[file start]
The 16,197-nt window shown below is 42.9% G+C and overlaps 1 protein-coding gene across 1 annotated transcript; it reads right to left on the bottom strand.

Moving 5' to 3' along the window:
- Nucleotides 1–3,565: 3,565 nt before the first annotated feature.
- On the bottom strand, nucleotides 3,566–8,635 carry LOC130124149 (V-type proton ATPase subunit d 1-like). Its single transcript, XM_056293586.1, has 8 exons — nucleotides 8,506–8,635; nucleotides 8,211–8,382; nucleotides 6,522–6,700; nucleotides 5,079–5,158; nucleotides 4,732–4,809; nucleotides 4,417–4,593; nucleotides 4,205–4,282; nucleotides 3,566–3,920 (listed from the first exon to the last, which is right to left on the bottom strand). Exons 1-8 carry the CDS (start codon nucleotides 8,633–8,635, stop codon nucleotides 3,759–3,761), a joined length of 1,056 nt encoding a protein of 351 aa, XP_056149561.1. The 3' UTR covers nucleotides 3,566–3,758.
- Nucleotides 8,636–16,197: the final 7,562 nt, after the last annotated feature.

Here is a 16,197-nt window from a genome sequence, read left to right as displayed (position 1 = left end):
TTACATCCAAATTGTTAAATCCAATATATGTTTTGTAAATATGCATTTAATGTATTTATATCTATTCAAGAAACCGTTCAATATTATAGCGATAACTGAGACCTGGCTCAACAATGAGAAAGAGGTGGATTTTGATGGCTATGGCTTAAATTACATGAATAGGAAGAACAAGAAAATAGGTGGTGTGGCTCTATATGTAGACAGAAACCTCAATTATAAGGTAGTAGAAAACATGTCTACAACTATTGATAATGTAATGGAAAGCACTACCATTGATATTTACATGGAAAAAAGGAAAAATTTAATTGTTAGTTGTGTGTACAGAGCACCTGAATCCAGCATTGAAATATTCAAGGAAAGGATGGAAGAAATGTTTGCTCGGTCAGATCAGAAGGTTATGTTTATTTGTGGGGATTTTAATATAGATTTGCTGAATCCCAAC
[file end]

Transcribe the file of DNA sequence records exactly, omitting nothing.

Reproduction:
The 16,197-nt window shown below is 42.9% G+C and overlaps 1 protein-coding gene across 1 annotated transcript; it reads right to left on the bottom strand.

Moving 5' to 3' along the window:
- Nucleotides 1–3,565: 3,565 nt before the first annotated feature.
- On the bottom strand, nucleotides 3,566–8,635 carry LOC130124149 (V-type proton ATPase subunit d 1-like). Its single transcript, XM_056293586.1, has 8 exons — nucleotides 8,506–8,635; nucleotides 8,211–8,382; nucleotides 6,522–6,700; nucleotides 5,079–5,158; nucleotides 4,732–4,809; nucleotides 4,417–4,593; nucleotides 4,205–4,282; nucleotides 3,566–3,920 (listed from the first exon to the last, which is right to left on the bottom strand). Exons 1-8 carry the CDS (start codon nucleotides 8,633–8,635, stop codon nucleotides 3,759–3,761), a joined length of 1,056 nt encoding a protein of 351 aa, XP_056149561.1. The 3' UTR covers nucleotides 3,566–3,758.
- Nucleotides 8,636–16,197: the final 7,562 nt, after the last annotated feature.

Here is a 16,197-nt window from a genome sequence, read left to right as displayed (position 1 = left end):
TTACATCCAAATTGTTAAATCCAATATATGTTTTGTAAATATGCATTTAATGTATTTATATCTATTCAAGAAACCGTTCAATATTATAGCGATAACTGAGACCTGGCTCAACAATGAGAAAGAGGTGGATTTTGATGGCTATGGCTTAAATTACATGAATAGGAAGAACAAGAAAATAGGTGGTGTGGCTCTATATGTAGACAGAAACCTCAATTATAAGGTAGTAGAAAACATGTCTACAACTATTGATAATGTAATGGAAAGCACTACCATTGATATTTACATGGAAAAAAGGAAAAATTTAATTGTTAGTTGTGTGTACAGAGCACCTGAATCCAGCATTGAAATATTCAAGGAAAGGATGGAAGAAATGTTTGCTCGGTCAGATCAGAAGGTTATGTTTATTTGTGGGGATTTTAATATAGATTTGCTGAATCCCAAC